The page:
SAN JOSE, Calif. — In her final effort to try and sway the jury in her criminal fraud trial, Theranos founder Elizabeth Holmes blasted ex-boyfriend Ramesh “Sunny” Balwani, her former second-in-command, for emotional abuse that affected how she operated the company.
Holmes, 37, spent seven days on the stand, ultimately becoming the star witness of her own defense. She’s fighting 11 counts of wire fraud and conspiracy to commit wire fraud. Holmes, who faces up to 20 years in prison if convicted, has pleaded not guilty.
On Wednesday, during her final hours of testimony, Holmes fielded questions from her attorney, Kevin Downey. While Holmes acknowledged that she was the ultimate decision maker, she blamed Balwani for much of what transpired.
“Who was the most important advisor to you?” Downey asked.
“Sunny was,” Holmes said.
Holmes told the jury that she “tried not to ignite” Balwani in their correspondence, which was frequently by text message.
“Sunny would often blow off steam or vent through text,” Holmes said. “I was trying to be supportive.”
The defense rested late Wednesday morning. Closing arguments are expected to begin on Dec. 16, in a trial that started with jury selection in late August. Balwani, who faces the same charges as Holmes, is set to stand trial early next year.
In Holmes’ case, the government called 29 witnesses, including investors, ex-employees, patients and business partners. Holmes was the third and final witness called by her defense team. She followed former Theranos board member Fabrizio Bonanni, who testified that Holmes attempted to improve the company after it came under regulatory scrutiny.
A key aspect of the defense has been the shifting of blame to Balwani, who Holmes claims abused her physically, emotionally and sexually. Balwani denies the allegations.
In earlier testimony, Holmes told the jury she decided to devote her life to starting Theranos after she was raped while a student at Stanford University.
The government said it plans to file a motion to strike part of Holmes’ testimony, including her allegation of sexual assault while at Stanford. Robert Leach, an assistant U.S. attorney, told the judge the testimony was irrelevant to the case since the defense chose not to call a psychologist as a witness to testify about Holmes’ mindset as CEO.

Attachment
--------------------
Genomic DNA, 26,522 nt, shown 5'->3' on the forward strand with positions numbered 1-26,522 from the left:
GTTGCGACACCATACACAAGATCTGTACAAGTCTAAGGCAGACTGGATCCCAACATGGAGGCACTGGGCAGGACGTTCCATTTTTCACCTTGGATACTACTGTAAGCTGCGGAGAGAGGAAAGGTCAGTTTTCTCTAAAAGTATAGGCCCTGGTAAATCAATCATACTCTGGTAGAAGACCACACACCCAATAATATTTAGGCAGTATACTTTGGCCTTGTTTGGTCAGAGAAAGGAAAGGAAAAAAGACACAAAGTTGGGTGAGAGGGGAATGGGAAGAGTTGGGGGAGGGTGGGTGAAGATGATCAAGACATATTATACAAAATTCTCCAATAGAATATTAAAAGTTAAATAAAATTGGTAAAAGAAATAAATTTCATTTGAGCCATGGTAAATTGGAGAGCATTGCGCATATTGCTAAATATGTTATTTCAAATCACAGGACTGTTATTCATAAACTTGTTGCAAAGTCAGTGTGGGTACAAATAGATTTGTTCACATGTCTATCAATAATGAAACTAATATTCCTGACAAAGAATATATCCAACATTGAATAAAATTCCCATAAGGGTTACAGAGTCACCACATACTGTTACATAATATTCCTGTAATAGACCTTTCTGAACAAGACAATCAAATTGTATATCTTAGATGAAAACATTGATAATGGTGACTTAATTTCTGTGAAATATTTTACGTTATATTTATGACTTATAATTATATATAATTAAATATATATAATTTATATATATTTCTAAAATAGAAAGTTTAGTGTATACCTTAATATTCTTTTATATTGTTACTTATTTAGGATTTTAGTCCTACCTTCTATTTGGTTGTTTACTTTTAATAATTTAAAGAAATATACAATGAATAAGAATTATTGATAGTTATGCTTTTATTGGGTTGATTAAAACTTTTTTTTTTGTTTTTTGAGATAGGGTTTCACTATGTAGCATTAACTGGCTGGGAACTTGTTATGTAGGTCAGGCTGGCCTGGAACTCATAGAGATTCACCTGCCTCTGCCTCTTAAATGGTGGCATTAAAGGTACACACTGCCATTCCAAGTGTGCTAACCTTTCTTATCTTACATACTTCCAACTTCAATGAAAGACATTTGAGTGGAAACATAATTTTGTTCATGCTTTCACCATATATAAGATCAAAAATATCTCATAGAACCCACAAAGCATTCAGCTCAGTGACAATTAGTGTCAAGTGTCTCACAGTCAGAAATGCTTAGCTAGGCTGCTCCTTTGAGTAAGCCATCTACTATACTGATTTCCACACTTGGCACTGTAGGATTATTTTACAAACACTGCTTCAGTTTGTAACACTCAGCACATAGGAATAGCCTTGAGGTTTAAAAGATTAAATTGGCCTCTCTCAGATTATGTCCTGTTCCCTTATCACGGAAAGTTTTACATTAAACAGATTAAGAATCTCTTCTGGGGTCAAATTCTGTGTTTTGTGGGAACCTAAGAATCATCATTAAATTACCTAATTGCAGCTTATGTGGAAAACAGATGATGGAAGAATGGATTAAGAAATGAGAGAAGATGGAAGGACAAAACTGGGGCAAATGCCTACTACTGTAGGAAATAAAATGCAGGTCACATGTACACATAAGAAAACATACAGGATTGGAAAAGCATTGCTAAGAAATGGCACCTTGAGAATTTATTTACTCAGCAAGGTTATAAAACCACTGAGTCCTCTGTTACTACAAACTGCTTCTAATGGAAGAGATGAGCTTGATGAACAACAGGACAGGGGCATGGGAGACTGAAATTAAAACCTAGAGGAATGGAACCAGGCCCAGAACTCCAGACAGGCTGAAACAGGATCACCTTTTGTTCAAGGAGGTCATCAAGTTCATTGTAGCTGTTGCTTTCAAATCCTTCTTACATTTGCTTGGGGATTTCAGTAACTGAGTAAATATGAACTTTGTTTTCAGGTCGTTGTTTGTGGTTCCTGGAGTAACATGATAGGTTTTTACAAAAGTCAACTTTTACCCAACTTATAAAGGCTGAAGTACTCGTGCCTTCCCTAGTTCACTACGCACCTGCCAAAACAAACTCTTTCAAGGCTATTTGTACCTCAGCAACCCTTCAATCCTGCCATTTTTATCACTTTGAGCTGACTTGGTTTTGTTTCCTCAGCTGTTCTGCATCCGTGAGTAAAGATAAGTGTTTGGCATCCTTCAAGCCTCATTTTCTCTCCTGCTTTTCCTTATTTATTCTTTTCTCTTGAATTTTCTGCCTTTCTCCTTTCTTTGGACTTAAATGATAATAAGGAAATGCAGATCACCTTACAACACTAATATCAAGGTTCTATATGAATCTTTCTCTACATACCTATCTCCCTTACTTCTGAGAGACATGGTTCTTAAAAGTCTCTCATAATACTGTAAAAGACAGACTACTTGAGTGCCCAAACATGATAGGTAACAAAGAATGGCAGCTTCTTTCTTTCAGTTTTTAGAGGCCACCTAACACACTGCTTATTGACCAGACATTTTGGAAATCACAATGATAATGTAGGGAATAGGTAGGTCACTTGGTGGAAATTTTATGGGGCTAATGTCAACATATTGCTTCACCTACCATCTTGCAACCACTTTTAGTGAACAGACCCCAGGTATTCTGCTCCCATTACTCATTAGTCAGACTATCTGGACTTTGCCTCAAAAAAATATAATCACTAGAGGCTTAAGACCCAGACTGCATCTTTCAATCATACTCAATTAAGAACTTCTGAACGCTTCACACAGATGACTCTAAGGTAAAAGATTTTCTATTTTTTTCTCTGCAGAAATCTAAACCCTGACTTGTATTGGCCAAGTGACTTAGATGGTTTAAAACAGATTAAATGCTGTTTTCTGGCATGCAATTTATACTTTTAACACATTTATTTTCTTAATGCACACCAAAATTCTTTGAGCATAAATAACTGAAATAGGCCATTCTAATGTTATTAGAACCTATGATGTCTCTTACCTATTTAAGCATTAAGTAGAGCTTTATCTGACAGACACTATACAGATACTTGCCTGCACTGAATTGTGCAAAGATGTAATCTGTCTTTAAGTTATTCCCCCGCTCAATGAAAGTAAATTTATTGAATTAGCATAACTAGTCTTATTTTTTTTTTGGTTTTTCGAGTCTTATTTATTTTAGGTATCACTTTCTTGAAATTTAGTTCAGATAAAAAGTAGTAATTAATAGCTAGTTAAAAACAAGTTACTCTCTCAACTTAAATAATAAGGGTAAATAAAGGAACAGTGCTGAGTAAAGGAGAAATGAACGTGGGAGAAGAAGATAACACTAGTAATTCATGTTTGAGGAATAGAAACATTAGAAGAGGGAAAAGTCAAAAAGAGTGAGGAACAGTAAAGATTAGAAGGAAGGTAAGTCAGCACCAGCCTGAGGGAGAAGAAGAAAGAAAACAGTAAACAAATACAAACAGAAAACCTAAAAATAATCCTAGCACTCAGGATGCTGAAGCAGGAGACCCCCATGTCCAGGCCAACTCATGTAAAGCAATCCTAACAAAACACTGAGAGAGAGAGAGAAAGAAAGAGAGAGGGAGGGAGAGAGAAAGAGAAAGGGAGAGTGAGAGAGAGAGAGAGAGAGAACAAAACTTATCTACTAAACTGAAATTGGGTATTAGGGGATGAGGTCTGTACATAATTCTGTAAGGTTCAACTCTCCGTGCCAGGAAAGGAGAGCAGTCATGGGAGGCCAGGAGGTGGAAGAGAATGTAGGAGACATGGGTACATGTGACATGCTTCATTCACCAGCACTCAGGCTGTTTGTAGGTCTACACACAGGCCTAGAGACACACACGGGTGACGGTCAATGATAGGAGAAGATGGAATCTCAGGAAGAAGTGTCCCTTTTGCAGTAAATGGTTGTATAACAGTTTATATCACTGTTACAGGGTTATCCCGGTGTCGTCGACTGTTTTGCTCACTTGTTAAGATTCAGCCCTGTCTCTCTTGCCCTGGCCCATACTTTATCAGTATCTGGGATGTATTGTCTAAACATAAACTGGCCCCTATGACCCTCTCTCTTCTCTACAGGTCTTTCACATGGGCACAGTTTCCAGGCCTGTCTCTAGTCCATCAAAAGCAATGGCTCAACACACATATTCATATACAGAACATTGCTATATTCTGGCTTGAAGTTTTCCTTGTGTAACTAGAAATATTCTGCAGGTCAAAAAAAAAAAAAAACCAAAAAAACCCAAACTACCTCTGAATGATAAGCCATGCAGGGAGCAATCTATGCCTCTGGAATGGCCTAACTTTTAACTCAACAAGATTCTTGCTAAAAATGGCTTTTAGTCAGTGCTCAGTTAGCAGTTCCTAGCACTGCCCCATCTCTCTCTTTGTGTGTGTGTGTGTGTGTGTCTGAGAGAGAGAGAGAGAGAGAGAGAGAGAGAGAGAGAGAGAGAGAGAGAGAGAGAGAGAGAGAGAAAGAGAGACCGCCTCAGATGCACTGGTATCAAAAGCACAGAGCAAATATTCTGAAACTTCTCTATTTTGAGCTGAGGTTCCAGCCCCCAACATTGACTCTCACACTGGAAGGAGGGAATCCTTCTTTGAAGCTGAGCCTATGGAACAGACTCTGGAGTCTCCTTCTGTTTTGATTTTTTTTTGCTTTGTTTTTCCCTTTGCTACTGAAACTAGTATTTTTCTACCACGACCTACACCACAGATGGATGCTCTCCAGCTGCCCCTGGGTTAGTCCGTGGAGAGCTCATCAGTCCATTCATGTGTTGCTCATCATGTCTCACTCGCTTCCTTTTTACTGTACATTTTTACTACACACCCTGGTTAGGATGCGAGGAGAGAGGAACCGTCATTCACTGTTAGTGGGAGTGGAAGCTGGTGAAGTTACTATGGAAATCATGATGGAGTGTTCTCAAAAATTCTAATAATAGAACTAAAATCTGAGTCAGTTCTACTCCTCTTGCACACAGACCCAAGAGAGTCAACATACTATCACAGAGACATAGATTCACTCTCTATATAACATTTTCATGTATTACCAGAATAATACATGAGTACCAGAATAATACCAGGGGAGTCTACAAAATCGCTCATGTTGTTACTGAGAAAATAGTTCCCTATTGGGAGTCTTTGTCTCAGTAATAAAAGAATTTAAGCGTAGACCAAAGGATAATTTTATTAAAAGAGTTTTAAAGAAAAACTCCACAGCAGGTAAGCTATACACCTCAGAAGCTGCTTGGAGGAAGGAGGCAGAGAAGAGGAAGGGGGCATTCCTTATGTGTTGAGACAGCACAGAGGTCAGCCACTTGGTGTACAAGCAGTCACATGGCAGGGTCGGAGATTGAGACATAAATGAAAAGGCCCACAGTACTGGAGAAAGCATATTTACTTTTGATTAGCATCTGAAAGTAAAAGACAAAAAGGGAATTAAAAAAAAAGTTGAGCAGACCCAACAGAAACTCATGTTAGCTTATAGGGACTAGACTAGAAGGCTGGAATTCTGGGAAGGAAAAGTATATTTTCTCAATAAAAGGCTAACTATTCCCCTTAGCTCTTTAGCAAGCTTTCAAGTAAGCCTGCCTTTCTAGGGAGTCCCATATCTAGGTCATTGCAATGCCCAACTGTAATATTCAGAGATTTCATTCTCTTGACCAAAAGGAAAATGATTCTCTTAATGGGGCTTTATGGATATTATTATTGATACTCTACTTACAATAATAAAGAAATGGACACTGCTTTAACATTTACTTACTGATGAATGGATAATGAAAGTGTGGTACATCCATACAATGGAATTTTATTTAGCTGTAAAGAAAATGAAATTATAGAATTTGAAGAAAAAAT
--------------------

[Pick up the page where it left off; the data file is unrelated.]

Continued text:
On the stand on Wednesday, Holmes told the jury it took her awhile, but she eventually learned that conditions in certain parts of the company controlled by Balwani were worse than she’d been told.
Downey asked Holmes if Balwani criticized employees at Theranos “as being incompetent.”
“He did,” Holmes said, adding that Balwani was also critical of her performance.
Balwani’s attorney, Jeffrey Coopersmith, declined to comment. Holmes, who was romantically involved with Balwani for over a decade, testified that their breakup was “a process.”
“He showed up at the church I would go to at night and at the Dish, which is where I used to run around Stanford,” Holmes said. “The places I would go outside work.”
Downey ended his questioning by asking Holmes about a key allegation against her — whether she ever intended to mislead investors.
“Never,” Holmes replied.
Downey asked if she acknowledges that investors lost money.
“I do,” Holmes said.
“Was that a result of you attempting to mislead them?” Downey asked.
“Of course not,” Holmes replied.
In her last words to the jury, Holmes restated her original vision for Theranos.
“I wanted to change the impact the company could make for people and for health care,” Holmes said. “There were people that were long-term investors and I wanted to talk about what this company could do a year from now, five years from now, 10 years from now.”
As she stepped down from the witness stand, Holmes turned to her right and looked directly to the jury box, where eight men and four women have listened to three months of testimony inside the San Jose courtroom. In the coming weeks, they will decide Holmes’ fate.